East Carolina University unjustly fired a campus police sergeant for his response to a St. Patrick’s Day melee that had racial overtones, according to a court ruling.
The North Carolina Court of Appeals on Tuesday upheld an administrative law judge’s decision to put Ralph Whitehurst back on the campus police force at a lower rank.
At issue was whether Whitehurst committed a fireable offense when he failed to file a police report and pursue attackers who, according to the campus department’s procedures, should have been interviewed at the scene.
The incident on March 17, 2016, received widespread attention as a brawl in which an African-American man, Patrick Myrick, was seriously injured in a beating on the ECU campus by a group of white attackers.
The incident started outside a Greenville bar at around 2 a.m. when a verbal altercation escalated into a physical confrontation.
Police said Myrick struck a female in the face, knocking her to the ground. Several of the woman’s friends then assaulted Myrick outside a sandwich shop. They then chased him onto ECU’s campus, assaulting him a second time, police said. A witness said the attackers called Myrick racial slurs during the beating.
Whitehurst, who had worked for the department for 12 years and supervised a shift of eight other officers, was the first officer to arrive to the edge of campus where the melee took place. Several other ECU police officers responded, but by then Whitehurst had handcuffed Myrick, according to court documents and police reports, allowing the others at the scene to walk away.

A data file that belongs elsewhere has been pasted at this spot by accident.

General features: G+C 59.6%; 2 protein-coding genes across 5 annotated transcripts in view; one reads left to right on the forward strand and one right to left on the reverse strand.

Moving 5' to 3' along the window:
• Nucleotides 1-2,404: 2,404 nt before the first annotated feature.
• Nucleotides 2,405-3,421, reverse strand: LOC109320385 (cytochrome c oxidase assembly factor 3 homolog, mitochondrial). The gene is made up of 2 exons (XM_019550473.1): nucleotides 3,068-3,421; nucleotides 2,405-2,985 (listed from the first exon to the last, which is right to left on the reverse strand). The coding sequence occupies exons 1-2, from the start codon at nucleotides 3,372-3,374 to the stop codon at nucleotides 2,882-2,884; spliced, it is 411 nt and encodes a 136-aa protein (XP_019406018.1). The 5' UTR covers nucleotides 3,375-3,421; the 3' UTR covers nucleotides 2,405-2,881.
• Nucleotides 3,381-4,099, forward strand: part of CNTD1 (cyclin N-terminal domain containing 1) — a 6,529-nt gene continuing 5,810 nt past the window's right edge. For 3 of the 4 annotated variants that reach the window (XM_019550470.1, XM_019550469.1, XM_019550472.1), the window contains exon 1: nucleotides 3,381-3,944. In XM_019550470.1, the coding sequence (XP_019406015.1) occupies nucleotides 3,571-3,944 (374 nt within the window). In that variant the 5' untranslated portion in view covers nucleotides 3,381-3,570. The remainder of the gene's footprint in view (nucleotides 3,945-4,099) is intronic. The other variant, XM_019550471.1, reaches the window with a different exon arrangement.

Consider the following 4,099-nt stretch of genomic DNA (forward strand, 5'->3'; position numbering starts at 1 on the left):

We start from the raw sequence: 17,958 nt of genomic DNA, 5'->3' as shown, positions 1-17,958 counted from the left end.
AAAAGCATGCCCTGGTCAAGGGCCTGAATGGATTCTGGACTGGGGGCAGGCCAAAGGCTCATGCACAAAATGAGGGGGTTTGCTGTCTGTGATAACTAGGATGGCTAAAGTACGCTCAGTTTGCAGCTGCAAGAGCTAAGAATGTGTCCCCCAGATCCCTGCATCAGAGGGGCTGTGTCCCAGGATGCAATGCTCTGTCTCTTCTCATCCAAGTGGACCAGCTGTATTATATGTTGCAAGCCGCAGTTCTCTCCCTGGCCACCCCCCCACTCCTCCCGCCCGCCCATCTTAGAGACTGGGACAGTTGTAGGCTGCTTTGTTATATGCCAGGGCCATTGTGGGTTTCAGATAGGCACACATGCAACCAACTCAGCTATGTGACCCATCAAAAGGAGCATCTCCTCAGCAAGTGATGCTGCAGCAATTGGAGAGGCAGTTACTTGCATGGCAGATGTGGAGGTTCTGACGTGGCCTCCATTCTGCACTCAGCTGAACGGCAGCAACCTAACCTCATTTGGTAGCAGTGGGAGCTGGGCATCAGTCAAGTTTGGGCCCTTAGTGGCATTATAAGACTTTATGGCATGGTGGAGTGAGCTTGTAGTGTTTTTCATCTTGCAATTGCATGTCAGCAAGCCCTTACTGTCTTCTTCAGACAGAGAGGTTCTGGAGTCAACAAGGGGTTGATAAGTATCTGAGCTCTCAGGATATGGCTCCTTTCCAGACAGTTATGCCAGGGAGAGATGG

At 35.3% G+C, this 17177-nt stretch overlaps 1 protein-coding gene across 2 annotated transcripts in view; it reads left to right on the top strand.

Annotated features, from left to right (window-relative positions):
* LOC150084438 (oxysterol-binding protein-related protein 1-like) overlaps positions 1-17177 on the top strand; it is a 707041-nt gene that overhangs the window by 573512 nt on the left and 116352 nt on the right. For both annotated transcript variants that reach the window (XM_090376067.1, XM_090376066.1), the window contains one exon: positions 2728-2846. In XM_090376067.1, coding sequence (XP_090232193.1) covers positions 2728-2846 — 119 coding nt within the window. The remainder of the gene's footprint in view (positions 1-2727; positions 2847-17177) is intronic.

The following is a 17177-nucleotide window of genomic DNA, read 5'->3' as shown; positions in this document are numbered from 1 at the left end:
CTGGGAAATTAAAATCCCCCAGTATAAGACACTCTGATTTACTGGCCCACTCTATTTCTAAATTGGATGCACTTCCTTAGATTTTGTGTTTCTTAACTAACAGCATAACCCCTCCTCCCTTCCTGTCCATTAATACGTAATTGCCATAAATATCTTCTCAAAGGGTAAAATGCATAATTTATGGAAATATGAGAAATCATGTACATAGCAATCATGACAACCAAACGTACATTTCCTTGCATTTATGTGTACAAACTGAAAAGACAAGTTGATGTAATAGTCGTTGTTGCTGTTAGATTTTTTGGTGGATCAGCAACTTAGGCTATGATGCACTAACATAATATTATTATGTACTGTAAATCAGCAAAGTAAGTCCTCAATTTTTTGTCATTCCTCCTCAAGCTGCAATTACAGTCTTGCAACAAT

Surveillance cameras showed that when Whitehurst arrived, the group was holding Myrick down. Myrick suffered serious injuries that required hospitalization.
Since then, six assailants were placed on probation after entering guilty pleas to misdemeanor assault inflicting serious injury. Two of the attackers also were ordered to spend two weekends in jail.
Violated department policies
The case not only raised questions about police misconduct, it also highlighted limits to how officers who work in state campus police departments can be punished.
Bill Koch, ECU associate vice chancellor of environmental health and campus safety, said in a statement Tuesday: “State government employees are held to the same standards of conduct across the board, meaning police officers are not held to higher standards than other state employees. In this case, the law allowed the (administrative law judge) and the court to substitute their judgment for that of ECU and they came to a different conclusion.”
When ECU fired Whitehurst, university officials contended the former sergeant violated several of the campus police department’s policies such as failing to file a police report about the incident and not acting in a supervisory role when he let potential witnesses to a crime leave the scene without being questioned.
In court documents asking the state Court of Appeals to uphold the administrative law judge’s decision, Whitehurst’s attorneys noted that he answered the call alone and did not have the benefit of the surveillance video showing the attackers beating Myrick.